Nairobi, 30 November 2021 -- UN-Habitat has partnered with CatalyticAction, University College London’s Development Planning Unit and UNICEF to create a handbook for practitioners working with displaced communities in the built environment.

The Designing with Children In Displacement (DeCID) handbook highlights how methods of co-design can enhance social infrastructures built for displaced communities. With the number of forced displaced people at a record level - 40 per cent of whom are children - social infrastructures such as schools and playgrounds are vital for healthy development.

By adopting a participatory approach, the impact of infrastructures can go one step further in meeting the needs of displaced communities. The DeCID handbook enables this by providing practical tools and resources around the concept of co-design, a method which allows children to fully participate in the design and implementation of built projects initiated to support them.

“Co-designing public space served as an excellent entry point to building relationships and trust between refugee and host communities in Lebanon. The DeCID handbook provides a great opportunity to mainstream this practice among children and youth in displacement affected communities worldwide,” said Dyfed Aubrey, UN-Habitat’s inter-regional advisor.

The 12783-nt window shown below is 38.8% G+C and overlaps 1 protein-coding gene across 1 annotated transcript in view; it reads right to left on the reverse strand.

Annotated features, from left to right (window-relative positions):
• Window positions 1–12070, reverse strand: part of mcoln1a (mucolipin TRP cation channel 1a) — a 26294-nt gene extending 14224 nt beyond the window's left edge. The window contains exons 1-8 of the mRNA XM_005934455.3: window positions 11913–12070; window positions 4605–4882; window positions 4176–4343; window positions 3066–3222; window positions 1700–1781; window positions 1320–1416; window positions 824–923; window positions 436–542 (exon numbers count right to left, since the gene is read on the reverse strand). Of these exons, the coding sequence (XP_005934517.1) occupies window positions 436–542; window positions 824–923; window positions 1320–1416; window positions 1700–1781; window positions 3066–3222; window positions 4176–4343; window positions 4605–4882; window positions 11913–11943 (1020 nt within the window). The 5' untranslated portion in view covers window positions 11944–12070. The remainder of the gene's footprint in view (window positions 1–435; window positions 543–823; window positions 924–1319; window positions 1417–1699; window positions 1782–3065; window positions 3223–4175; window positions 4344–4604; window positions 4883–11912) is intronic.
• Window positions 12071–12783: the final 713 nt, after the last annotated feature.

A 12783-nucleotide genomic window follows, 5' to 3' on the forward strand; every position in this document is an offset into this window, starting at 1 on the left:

The handbook addresses the key concepts needed to understand the value of co-design as well as providing a hands-on section with activities, tools and examples of how participatory design can be easily incorporated into built projects.

The guide is particularly useful for UN-Habitat affiliates, including NGOs and other humanitarian organisations, as well as local governments, built environment professionals and those working with children in the urban context. It builds on and incorporates key approaches and tools developed by UN-Habitat including:

  • Her City toolkit - a guide for sustainable and Inclusive Urban Planning and Design with girls.
  • Block By Block - a minecraft tool used by UN-Habitat to engage disenfranchised communities in the design of their public spaces.
  • UN-Habitat’s Settlement Profiling Tool which enables stakeholders to conduct context-specific assessments prior to action - a key recommendation of this handbook.

The DeCID handbook is available to download in English, Spanish and Arabic and can also be browsed through an interactive website.